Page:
snake in one's bosom
The phrase a snake in one's bosom refers to a person whom one has treated well and taken care of but turned out to be traitorous, untrustworthy, or ungrateful.

Other variants of this idiom:

a serpent in one's bosom
a viper in one's bosom

The viper is a family of venomous snakes.

This idiom usually collocates with verbs like cherish, nurture, nurse, nourish and warm:

cherish a snake in one's bosom
nurture a snake in one's bosom
nurse a snake in one's bosom
nourish a snake in one's bosom
warm a snake in one's bosom

1. "Lord, let me not warm a snake in my bosom, that will at last sting me to the heart." Whole Works of the Rev. Mr. John Flavel, Volume 5, By John Flavel"
2. I had taken him into my care, but when he grew up, he stole all my money and fled away. I had nourished a snake in my bosom.
3. He loved her so much and treated her like a queen. But, after ten years of marriage, he found out that he had cherished a snake in his bosom. She run off with a younger man.


Category | animals

snake in the grass
The phrase snake in the grass refers to a treacherous or deceitful person.
A person who pretends to be your friend while secretly trying to do things to harm you.

He's a guy you can't trust, a snake in the grass.

Category | animals

snake oil salesman
The phrase snake oil salesman refers to a person who who knowingly sells fraudulent goods or who is himself a fraud, quack, or charlatan.

Another variant of this idiom:

snake oil saleswoman.

Don't believe those snake oil salesmen on TV selling holistic medicines.

Category | animals

soaked to the bone
The phrase to be soaked to the bone means to be completely wet or drenched.

Another variation of this idiom is:

soaked to the skin

It was raining cats and dogs. We knew we would be soaked to the bone, but we had to walk on to arrive on time to our destination.

Category | parts of the body

sour as vinegar
The phrase sour as vinegar very sour and disagreeable.

1. This cheese is sour as vinegar.
2. Mike is sour as vinegar this morning.


Category | food

sour grapes
The phrase sour grapes refers to something that one cannot afford and so speaks about it as if it were never desirable.

Criticizing the job is just sour grapes. You still really want it.
He thinks that it isn't a beautiful house, but that's just sour grapes because he can't afford it.


Category | food

speak of the devil
The phrase speak of the devil is the short form of the idiom speak of the devil and he shall appear. It is used about someone who appears unexpectedly while being talked about.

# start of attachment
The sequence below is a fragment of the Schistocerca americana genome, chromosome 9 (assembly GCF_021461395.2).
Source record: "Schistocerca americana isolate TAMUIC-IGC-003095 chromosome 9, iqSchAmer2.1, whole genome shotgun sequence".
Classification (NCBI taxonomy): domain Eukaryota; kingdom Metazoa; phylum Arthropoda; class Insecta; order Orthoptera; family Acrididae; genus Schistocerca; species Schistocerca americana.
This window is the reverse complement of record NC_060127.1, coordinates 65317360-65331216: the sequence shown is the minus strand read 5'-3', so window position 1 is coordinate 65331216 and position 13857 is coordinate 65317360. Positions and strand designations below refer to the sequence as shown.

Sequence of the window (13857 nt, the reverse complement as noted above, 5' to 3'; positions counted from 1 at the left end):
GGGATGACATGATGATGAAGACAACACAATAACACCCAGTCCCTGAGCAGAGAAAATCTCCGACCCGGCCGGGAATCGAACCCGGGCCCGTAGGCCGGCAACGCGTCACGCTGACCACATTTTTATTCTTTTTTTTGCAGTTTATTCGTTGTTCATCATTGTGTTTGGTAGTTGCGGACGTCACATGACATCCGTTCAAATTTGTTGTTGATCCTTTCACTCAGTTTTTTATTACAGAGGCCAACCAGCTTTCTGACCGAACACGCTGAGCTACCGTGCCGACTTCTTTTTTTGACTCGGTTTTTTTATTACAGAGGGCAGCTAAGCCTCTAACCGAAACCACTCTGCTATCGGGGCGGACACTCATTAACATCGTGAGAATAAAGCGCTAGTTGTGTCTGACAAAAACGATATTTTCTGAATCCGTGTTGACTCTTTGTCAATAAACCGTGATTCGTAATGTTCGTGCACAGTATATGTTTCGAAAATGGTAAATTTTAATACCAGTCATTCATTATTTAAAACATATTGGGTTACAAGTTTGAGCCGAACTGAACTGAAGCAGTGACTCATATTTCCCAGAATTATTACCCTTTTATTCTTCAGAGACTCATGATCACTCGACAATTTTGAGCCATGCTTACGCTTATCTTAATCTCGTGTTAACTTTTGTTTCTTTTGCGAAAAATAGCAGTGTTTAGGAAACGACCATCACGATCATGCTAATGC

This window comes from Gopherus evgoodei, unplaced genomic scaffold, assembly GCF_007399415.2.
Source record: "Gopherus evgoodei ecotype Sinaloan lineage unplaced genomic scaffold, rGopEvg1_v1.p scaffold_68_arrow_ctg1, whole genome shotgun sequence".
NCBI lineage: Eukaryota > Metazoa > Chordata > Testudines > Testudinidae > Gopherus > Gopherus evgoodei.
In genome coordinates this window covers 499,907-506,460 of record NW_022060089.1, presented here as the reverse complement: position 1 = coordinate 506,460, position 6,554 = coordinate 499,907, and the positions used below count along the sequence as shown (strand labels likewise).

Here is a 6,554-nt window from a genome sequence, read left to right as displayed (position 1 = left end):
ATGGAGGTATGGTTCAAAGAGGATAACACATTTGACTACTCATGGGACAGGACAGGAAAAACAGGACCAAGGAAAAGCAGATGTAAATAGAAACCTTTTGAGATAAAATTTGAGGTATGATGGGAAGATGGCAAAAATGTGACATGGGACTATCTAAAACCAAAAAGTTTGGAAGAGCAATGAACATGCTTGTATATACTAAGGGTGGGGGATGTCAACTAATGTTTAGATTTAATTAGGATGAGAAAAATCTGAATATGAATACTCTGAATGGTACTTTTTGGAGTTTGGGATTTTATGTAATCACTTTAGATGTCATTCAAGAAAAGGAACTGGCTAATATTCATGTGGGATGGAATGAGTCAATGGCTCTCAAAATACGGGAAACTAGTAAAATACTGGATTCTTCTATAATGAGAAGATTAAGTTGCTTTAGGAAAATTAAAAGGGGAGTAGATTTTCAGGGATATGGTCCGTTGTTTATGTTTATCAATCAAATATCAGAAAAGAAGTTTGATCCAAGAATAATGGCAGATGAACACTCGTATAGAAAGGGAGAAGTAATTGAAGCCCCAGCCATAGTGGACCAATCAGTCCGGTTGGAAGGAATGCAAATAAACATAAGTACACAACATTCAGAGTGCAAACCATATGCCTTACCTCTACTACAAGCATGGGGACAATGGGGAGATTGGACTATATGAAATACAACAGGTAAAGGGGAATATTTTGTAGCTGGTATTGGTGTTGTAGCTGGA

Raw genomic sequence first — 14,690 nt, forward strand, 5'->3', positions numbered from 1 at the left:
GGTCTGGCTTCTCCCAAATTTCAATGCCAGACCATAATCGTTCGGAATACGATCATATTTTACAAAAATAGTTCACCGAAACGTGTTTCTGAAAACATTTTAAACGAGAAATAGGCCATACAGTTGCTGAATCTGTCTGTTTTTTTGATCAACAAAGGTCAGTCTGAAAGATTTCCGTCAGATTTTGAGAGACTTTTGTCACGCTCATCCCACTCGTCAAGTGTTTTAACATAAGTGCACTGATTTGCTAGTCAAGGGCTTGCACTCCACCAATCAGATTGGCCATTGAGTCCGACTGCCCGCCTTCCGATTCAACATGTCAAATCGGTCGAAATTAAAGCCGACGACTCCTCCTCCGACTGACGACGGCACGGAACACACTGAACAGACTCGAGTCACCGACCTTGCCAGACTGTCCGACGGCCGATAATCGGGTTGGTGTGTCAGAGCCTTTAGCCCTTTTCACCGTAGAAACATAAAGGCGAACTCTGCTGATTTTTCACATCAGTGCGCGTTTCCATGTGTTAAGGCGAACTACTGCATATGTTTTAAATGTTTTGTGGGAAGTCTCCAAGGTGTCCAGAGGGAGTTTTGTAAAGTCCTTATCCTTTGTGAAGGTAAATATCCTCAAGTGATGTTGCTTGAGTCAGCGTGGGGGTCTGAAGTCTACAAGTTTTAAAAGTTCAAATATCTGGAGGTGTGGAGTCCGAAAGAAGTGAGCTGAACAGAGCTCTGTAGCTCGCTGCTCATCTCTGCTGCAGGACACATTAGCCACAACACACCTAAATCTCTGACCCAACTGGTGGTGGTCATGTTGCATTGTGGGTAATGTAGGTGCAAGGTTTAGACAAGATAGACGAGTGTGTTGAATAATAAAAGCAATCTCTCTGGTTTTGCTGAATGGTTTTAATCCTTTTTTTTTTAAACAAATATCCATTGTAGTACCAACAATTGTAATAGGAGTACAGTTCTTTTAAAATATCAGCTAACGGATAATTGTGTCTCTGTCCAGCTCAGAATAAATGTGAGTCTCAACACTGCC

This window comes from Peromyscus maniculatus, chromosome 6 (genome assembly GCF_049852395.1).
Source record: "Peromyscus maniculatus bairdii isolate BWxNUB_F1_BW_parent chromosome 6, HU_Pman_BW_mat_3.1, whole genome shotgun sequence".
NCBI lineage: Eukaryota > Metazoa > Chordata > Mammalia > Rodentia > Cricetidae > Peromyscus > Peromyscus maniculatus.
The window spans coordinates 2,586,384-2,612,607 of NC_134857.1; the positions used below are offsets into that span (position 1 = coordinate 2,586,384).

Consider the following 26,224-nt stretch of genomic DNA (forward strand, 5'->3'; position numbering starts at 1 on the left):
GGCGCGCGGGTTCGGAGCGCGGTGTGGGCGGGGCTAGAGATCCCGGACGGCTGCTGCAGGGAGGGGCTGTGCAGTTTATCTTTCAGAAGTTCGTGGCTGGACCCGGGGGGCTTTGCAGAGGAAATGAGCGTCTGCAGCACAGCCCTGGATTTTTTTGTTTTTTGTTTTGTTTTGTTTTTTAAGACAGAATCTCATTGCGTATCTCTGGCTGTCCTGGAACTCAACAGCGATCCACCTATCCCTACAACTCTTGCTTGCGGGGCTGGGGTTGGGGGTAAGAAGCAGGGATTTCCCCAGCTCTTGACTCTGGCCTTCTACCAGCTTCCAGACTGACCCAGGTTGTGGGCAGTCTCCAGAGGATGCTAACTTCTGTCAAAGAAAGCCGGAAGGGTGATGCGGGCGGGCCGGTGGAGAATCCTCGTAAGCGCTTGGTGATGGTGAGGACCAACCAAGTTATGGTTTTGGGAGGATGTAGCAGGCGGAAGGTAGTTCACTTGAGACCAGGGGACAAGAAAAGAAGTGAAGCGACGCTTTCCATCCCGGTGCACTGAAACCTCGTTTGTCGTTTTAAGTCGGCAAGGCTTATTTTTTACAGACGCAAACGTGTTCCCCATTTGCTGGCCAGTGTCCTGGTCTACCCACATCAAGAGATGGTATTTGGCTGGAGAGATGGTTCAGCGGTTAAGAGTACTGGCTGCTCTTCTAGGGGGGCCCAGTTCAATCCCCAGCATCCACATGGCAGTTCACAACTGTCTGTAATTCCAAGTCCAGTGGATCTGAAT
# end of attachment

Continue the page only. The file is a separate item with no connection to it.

Speak of the Devil! look who's coming.

Category | religion

speak the same language
The phrase to speak the same language is an idiomatic expression that means to have the same ideas, tastes and attitudes as someone else.

Another variation of this idiom:

Talk the same language



Category | language

spike someone's guns
The phrase spike someone's guns means to ruin someone's plans or prevent someone's success.

The origin of the phrase



This idiom comes from the former military practice of inserting spikes or a nail into enemy guns to prevent them from firing.

The rain has spiked our guns. We cannot go for a picnic as planned.

Category | war

spill the beans
to reveal a secret.

Why did you spill the beans about our new project? It was supposed to be top secret.

Category | food

spring chicken
To be old; not young anymore.

She is not a spring chicken. She wouldn't like to go partying with us.

Category | animals

Spuntnick moment
The phrase Sputnik moment refers to a moment of challenge when a society or person realizes they must work harder to surpass their competitors.

The phrase was popularized by Barack Obama in his State of the Union address in 2011.

The origin of the idiom comes from the Soviet Union's 1957 launch of the first Earth-orbiting satellite Sputnik 1, which was a great achievement at that moment, while the US were lagging behind in space technology. This caused the space race to start between the two countries. The US ultimately won the race in 1969 with the first human landing on the Moon.